‘I give you … DERELICTE’
And what other city in the world has been literally bisected for any amount of time, let alone nearly thirty years? In one century it was the capital of a nation that instigated two world wars. It saw a federal monarchy, a totalitarian dictatorship, a socialist republic, and two separate federal parliamentary republics, and swung radically between the poles of the political spectrum. That’s the kind of turmoil that isn’t recovered from quickly or easily, but it’s also the kind that, once over, yields great works of art as its people try to work through the emotional damage.
Some of the most interesting things we saw on the tour were the unique and controversial Memorial to the Murdered Jews of Europe; the deceptively unremarkable carpark occupying the space above the bunker where Hitler committed suicide; the remnants of the Berlin wall, which was, somewhat ironically, fenced-off; the uninspiring Checkpoint Charlie and, perhaps most importantly of all, the balcony over the edge of which Michael Jackson infamously dangled his baby.
Our guide telling us about the memorial.
The Hitler carpark.
The cheesy ‘last American soldier’ sign looking into East Berlin.
The notorious balcony.
Berlin’s second rate rip-off of ‘Iamsterdam’: ‘be Berlinternational.’ Next it’ll be ‘London’t ever leave’ and ‘Belgood Belgrade’ or something.
Building extension by the same guy who did the Louvre’s glass pyramid.
Some cool statues.
After the tour we went for drinks with the guide and some others from the tour, which was fun. Some of us went on to have dinner as well, at this cool little noodle house where I was able to find a dinner without any vegetables, thus avoiding E coli and consequent death. Subway next door had stopped serving tomatoes, lettuce and cucumber altogether.
Once we were done we were faced with the task of working out how the hell to get back to our hostel from where we’d ended up. To further complicate matters, I hadn’t brought the DSLR case with me, the better to quickly take the amazing shots you see displayed throughout this blog, and it began POURING in such a way as we haven’t seen since we left Australia – they only get pissy rain in England. We got soaked, but with characteristic quick wits, I resourcefully acquired a Subway bag in which to store the baby.
Huh … Two faux-arrogant jokes in one paragraph, there … Good one.
Totally artistic picture of Til from inside the Subway bag.
On our second day we planned to visit Sachsenhausen, the site of a former Nazi concentration camp and then a NKVD special camp but we had no idea how to get there. Not eager to repeat the Versailles incident, we realised we needed to access the internet to get directions.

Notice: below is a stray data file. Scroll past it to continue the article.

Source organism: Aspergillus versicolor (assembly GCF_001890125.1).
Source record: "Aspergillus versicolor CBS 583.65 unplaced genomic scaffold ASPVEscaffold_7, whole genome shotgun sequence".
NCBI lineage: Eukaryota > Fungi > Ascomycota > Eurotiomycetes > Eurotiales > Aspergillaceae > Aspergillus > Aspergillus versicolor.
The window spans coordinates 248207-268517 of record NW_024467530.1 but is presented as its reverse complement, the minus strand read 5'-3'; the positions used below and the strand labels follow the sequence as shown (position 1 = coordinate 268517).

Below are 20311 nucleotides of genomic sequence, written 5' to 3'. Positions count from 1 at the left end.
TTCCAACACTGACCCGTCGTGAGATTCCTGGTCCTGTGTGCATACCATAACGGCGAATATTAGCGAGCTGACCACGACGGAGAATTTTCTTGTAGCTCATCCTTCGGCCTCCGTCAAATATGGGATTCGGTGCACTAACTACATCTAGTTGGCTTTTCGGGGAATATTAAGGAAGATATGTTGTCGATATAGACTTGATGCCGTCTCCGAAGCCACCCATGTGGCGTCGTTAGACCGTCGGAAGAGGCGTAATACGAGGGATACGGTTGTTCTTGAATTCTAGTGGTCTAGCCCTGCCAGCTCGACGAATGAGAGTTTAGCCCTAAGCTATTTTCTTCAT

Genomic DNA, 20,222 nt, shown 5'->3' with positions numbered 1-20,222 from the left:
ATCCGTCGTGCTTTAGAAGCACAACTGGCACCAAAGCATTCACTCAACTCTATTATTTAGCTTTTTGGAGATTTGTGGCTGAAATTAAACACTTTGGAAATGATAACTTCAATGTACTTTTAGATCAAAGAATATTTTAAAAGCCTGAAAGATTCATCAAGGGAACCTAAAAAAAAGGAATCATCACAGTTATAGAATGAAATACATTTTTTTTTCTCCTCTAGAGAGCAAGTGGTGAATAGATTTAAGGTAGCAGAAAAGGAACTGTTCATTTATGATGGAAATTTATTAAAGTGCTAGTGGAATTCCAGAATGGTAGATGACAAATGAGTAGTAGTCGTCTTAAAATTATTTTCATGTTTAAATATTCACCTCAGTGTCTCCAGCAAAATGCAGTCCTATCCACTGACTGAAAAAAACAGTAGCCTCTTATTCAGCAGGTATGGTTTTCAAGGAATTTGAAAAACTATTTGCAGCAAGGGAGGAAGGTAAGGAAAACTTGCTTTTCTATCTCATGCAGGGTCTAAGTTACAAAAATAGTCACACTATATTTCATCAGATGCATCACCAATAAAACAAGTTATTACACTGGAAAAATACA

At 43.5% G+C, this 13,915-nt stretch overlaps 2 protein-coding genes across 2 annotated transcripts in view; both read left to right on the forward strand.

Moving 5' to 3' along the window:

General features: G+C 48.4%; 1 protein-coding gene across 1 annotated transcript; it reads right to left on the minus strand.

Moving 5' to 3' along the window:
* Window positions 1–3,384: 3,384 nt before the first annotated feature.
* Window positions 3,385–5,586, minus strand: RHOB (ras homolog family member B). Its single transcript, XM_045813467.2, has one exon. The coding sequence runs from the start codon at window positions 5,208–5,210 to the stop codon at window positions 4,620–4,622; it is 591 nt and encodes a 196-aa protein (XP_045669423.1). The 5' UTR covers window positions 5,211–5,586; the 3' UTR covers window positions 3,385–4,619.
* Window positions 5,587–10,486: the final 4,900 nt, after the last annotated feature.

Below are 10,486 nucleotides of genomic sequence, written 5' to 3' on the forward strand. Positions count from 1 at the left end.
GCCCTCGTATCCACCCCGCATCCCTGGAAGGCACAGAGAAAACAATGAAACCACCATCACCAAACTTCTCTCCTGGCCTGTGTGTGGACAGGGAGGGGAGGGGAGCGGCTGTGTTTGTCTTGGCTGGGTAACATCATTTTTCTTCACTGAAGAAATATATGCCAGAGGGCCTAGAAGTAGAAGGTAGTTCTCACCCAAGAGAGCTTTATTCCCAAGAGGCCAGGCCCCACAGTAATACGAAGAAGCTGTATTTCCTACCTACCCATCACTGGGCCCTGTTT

The directions are IN the computer!?
However, exhibiting a travelling trait we’ve only recently discovered in ourselves, hostel patron’s reluctance (HPR), we spent the entire morning looking for an internet cafe rather than just going back to the hostel where we knew there was free wireless. Whether HPR arises from a deep-seeded subconscious loathing for the poor-to-average accommodation the sufferer occupies, or sheer illogical laziness, we don’t know. We do know that it affects millions of people every year, and you can make a difference …
Travelling has made me mourn the decline, so soon after its swift rise to prominence, of the internet cafe. I’m sure everyone who opened one of these grimy little nerdhavens thought they’d grow rich and corpulent out of the enterprise, so forward thinking was it. It combined the ancient appeal of the cafe with the futuristic concept of the internet – the cafe of tomorrow! But they didn’t foresee the meddlesome intervention of wireless, with the additional blow of the smartphone, which rendered them so obsolete. Travel, however, has proven that they aren’t obsolete, through the innumerable times I’ve needed to search all over a city to find one in which to access and print off an online boarding pass or some such. I really think that, if not provided by the private sector, local governments should ensure points of public internet access are available. Our society is so dependent on the internet and all our gadgetry that public, possibly local-government funded kiosks providing internet access terminals and recharge stations for phones and stuff shouldn’t be an outlandish idea.
It literally took us hours to find an internet cafe, with many mirages along the way. People gave us directions to cafes with wireless, mistaking our meaning, and one sign must’ve been referring to one of the (lamentably) many closed-down internet cafes.
Finally though, we got our directions to the camp and made our way there, in spite of the directions’ cutting off once you reach the right train station and very helpfully telling you to ‘follow the tourists.’
As is to be expected, it was disturbing, depressing, and fascinating. It was sobering to realise, as I roamed around the site, how physically exhausting and uncomfortable it is simply to live, let alone to live as a prisoner under the Nazis or GDR. I was constantly thirsty, hot, and tired; all I wanted to do was sit, and that discomfort was only a millionth of everything the former inhabitants of the camp had to go through. What was also interesting was contemplating and observing how Germany has dealt with its history in the forms of these camps and memorials. Usually when historical sites are advertised elsewhere, it’s with invitations to fascinating historical insight, or appeal to patriotism, or even with a degree of insouciance permitted because of the historico-temporal distance of the event, as with a medieval torture museum or something, but for obvious reasons none of these options are available for German history of the twentieth century. The Sachsenhausen website, accordingly, is threadbare. It simply calls the memorial ‘an uncomfortable reminder of the past.’